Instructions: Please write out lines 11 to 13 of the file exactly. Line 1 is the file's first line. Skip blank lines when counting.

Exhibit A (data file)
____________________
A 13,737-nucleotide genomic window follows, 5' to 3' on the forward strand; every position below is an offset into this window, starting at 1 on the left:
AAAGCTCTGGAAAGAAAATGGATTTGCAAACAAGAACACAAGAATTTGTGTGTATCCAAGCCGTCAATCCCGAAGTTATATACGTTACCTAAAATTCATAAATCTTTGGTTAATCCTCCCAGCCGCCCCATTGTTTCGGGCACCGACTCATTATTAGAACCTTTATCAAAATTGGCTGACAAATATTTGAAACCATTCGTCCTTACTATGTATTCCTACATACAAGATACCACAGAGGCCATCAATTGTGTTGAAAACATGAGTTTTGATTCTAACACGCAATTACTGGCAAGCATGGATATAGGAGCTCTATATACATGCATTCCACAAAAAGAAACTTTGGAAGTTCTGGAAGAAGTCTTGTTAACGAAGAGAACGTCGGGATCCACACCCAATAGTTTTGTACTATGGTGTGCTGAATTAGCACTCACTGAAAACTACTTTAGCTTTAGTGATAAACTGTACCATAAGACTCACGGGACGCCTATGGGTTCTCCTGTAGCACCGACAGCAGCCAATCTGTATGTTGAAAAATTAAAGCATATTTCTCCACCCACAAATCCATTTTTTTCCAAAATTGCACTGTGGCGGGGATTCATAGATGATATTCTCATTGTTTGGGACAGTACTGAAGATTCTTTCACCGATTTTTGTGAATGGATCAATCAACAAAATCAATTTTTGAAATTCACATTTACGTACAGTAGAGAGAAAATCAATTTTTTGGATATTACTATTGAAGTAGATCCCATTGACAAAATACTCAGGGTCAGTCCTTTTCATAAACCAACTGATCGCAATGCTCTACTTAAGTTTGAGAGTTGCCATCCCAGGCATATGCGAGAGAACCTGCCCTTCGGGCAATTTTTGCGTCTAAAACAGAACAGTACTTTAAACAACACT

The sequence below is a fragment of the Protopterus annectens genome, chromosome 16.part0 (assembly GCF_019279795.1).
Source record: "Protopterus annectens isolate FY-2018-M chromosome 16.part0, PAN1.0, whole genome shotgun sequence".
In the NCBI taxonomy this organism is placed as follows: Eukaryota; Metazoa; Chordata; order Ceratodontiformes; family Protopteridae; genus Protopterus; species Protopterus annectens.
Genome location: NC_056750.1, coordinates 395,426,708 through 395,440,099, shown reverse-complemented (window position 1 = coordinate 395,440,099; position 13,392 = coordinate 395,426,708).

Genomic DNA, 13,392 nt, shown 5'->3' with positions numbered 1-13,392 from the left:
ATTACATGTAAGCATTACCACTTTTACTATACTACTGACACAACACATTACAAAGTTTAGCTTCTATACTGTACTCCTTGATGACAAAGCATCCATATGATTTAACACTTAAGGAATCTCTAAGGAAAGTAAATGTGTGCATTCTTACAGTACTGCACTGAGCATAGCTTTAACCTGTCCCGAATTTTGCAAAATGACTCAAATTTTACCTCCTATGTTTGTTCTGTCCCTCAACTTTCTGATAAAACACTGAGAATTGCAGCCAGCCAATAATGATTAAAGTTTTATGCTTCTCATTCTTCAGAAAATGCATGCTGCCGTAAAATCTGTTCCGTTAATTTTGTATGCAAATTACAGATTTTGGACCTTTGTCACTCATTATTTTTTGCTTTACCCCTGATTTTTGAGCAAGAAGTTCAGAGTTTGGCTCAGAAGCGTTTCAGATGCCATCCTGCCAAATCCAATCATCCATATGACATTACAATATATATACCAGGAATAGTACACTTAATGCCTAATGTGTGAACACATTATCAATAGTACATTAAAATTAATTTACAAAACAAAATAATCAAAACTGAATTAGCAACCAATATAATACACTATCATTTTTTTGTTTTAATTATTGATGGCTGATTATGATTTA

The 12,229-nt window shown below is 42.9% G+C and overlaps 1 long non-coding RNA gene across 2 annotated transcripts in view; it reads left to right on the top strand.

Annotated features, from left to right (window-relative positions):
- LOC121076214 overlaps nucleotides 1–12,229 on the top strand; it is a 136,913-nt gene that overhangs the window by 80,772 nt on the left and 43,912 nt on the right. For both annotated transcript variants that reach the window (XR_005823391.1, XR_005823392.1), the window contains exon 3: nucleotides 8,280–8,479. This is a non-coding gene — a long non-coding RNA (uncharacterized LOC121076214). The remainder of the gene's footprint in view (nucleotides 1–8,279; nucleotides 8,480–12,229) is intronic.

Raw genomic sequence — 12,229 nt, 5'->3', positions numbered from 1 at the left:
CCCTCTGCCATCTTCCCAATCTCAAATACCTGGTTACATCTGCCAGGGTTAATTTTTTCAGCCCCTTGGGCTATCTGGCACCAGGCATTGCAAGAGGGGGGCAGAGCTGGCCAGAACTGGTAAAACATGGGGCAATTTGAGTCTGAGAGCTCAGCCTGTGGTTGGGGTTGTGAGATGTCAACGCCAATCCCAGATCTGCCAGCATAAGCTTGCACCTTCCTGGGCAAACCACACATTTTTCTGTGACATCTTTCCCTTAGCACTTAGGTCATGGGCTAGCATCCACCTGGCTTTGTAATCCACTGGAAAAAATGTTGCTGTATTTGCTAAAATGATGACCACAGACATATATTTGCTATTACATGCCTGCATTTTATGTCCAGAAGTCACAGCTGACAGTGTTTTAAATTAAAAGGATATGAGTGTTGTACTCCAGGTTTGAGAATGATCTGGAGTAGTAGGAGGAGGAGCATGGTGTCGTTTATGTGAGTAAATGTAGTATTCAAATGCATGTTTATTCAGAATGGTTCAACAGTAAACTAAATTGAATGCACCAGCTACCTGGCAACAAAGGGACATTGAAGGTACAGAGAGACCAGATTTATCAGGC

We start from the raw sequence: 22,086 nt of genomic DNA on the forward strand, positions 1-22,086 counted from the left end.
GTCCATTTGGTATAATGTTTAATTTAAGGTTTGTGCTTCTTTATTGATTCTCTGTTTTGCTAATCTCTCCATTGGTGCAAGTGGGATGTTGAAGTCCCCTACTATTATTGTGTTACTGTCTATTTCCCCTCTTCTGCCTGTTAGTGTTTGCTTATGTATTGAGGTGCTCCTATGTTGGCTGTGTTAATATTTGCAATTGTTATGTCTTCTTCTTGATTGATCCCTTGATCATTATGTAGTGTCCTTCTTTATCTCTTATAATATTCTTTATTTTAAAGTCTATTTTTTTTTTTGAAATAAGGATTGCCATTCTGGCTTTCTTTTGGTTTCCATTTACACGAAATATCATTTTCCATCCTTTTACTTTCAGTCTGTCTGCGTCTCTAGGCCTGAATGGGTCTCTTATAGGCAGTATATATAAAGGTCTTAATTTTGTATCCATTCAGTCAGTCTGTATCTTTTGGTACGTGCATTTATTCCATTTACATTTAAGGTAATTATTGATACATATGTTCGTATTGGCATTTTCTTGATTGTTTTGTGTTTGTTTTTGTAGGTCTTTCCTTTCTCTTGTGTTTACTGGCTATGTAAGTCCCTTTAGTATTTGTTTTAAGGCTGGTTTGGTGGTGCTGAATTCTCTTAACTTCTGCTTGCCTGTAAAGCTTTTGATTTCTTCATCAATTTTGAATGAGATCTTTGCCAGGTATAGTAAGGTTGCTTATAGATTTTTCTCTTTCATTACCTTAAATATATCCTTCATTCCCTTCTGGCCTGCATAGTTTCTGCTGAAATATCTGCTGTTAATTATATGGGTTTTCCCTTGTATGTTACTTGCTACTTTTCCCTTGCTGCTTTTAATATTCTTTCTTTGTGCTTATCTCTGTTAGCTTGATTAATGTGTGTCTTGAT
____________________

- LOC121076214 overlaps nucleotides 1–12,229 on the top strand; it is a 136,913-nt gene that overhangs the window by 80,772 nt on the left and 43,912 nt on the right. For both annotated transcript variants that reach the window (XR_005823391.1, XR_005823392.1), the window contains exon 3: nucleotides 8,280–8,479. This is a non-coding gene — a long non-coding RNA (uncharacterized LOC121076214). The remainder of the gene's footprint in view (nucleotides 1–8,279; nucleotides 8,480–12,229) is intronic.

Raw genomic sequence — 12,229 nt, 5'->3', positions numbered from 1 at the left:
CCCTCTGCCATCTTCCCAATCTCAAATACCTGGTTACATCTGCCAGGGTTAATTTTTTCAGCCCCTTGGGCTATCTGGCACCAGGCATTGCAAGAGGGGGGCAGAGCTGGCCAGAACTGGTAAAACATGGGGCAATTTGAGTCTGAGAGCTCAGCCTGTGGTTGGGGTTGTGAGATGTCAACGCCAATCCCAGATCTGCCAGCATAAGCTTGCACCTTCCTGGGCAAACCACACATTTTTCTGTGACATCTTTCCCTTAGCACTTAGGTCATGGGCTAGCATCCACCTGGCTTTGTAATCCACTGGAAAAAATGTTGCTGTATTTGCTAAAATGATGACCACAGACATATATTTGCTATTACATGCCTGCATTTTATGTCCAGAAGTCACAGCTGACAGTGTTTTAAATTAAAAGGATATGAGTGTTGTACTCCAGGTTTGAGAATGATCTGGAGTAGTAGGAGGAGGAGCATGGTGTCGTTTATGTGAGTAAATGTAGTATTCAAATGCATGTTTATTCAGAATGGTTCAACAGTAAACTAAATTGAATGCACCAGCTACCTGGCAACAAAGGGACATTGAAGGTACAGAGAGACCAGATTTATCAGGC